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Pink News: Pomegranate Juice May Help Prevent Breast Cancer Metastasis

Something that can be found in our refridgerator or grocery store can possibly prevent Breast Cancer.  Find out what.

 

Via FoodConsumer.org

In the pink month – the National Breast Cancer Awareness Month, we publish the following to let our readers know that drinking pomegranate juice may not be a bad thing to do when it comes to preventing or treating breast cancer.

A new study published in Integrative Cancer Therapies suggests drinking pomegranate juice may help prevent breast cancer from spreading to other organs. 

The study led by Khan G.N. and colleagues from the  University of Michigan in Ann Arbor, Michigan shows a pomegranate fruit extract inhibits NF-kb-dependent reporter gene expression, which is linked with proliferation, invasion, and motility in aggressive breast cancer phenotypes.

Pomegranate fruit extract or juice has been found to possess antiproliferative, proapoptotic and anti-inflammatory effects in prostate, lung and other cancers, according to the background information in the study report.

These anticancer properties prompted the researchers to speculate that pomegranate juice or extract may also have a protective effect against breast cancer .

For the study, Khan et al. prepared a pomegranate fruit extract consisting of both fermented juice and seed oil and tested it in aggressive breast cancer cell lines to see if it has an effect on the NF-kb pathway, which is active in the aggressive breast cancer cells.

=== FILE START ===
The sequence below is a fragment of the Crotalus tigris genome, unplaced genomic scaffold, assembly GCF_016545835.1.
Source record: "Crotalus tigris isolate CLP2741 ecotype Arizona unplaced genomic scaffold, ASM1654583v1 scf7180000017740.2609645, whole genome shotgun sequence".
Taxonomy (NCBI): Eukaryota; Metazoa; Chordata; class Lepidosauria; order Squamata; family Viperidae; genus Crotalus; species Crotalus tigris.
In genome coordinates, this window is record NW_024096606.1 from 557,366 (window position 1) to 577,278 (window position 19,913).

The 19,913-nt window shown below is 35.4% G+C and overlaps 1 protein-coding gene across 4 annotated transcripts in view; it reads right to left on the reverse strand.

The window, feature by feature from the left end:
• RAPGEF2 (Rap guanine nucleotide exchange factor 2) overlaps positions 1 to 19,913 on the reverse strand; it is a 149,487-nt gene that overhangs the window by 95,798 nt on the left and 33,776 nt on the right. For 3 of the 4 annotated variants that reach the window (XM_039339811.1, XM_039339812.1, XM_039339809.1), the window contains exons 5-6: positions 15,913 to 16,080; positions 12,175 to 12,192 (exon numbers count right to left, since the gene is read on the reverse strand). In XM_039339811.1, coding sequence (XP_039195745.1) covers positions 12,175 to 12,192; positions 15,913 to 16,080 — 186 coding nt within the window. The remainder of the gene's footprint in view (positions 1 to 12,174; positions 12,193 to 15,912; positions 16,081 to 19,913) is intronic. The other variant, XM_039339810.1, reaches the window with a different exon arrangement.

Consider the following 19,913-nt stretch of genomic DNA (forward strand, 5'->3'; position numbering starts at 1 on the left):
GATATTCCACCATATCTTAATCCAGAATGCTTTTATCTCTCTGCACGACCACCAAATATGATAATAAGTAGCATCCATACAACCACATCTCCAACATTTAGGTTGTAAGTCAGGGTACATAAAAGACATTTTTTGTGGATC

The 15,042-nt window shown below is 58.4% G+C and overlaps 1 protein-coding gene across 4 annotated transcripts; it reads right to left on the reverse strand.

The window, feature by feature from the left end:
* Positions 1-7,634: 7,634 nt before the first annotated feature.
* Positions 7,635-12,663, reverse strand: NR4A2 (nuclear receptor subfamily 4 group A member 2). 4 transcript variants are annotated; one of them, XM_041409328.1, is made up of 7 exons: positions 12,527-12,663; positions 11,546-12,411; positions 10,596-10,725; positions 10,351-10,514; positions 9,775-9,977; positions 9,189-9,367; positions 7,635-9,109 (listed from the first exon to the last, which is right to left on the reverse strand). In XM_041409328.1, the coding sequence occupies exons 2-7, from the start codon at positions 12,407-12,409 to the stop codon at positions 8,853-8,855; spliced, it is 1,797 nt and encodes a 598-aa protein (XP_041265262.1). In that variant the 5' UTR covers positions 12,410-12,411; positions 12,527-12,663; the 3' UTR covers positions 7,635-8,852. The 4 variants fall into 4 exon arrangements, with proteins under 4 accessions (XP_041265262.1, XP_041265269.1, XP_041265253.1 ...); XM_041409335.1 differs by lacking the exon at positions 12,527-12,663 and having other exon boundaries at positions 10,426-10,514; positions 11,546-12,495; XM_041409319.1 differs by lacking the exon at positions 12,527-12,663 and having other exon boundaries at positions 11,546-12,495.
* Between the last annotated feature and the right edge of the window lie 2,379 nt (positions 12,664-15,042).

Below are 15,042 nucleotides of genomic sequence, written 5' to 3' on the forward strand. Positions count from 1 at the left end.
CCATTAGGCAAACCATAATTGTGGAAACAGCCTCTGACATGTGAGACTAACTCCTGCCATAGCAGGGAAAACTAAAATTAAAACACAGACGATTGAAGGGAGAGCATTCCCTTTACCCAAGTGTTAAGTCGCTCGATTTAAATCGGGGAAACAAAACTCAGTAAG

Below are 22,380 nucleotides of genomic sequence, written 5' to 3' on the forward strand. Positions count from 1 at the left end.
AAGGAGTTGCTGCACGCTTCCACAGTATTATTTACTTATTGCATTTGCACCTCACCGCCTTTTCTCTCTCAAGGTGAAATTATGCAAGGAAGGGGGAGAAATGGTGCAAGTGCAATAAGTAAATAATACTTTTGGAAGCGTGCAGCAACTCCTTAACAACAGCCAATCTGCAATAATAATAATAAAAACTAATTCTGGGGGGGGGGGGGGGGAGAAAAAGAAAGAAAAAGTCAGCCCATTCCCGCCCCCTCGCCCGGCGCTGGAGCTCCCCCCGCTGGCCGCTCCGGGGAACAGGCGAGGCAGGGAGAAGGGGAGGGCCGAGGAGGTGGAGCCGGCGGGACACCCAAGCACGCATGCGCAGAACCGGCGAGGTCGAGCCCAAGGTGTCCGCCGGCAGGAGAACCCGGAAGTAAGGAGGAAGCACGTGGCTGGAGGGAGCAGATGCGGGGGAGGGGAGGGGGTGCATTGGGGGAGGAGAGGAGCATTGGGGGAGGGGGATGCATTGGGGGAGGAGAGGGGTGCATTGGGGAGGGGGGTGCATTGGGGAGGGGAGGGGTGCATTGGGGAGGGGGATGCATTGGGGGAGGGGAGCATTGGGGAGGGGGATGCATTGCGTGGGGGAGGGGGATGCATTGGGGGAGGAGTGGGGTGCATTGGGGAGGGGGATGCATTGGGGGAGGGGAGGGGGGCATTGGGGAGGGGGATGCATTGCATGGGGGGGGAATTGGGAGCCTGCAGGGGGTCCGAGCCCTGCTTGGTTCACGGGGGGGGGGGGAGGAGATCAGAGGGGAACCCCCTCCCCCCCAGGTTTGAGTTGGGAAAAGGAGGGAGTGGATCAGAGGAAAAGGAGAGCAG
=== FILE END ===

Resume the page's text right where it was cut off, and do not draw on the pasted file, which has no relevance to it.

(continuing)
The pomegranate fruit extract was found to consist of mainly ellagitannins and phenolic acids in the aqueous phase and conjugated octadecatrienoic acids in the lipid phase from the seeds.

The researchers reported “The aqueous PFE dose-dependently inhibited NF-kB-dependent reporter gene expression associated with proliferation, invasion, and motility in aggressive breast cancer phenotypes while decreasing RhoC and RhoA protein expression.”

RhoC and RhoA are two related small GTPases involved in mammary gland carcinogenesis.

Khan concluded “Inhibition of motility and invasion by PFEs, coincident with suppressed RhoC and RhoA protein expression, suggests a role for these defined extracts in lowering the metastatic potential of aggressive breast cancer species.”

More reports will be published in the National Breast Cancer Awareness to help readers better understand the disease, which is diagnosed in more than 175,000 women and kills about 50,000 each year in the United States.

See comments below.

 

-DJ Dimepiece “The Mixin’ Vixen”

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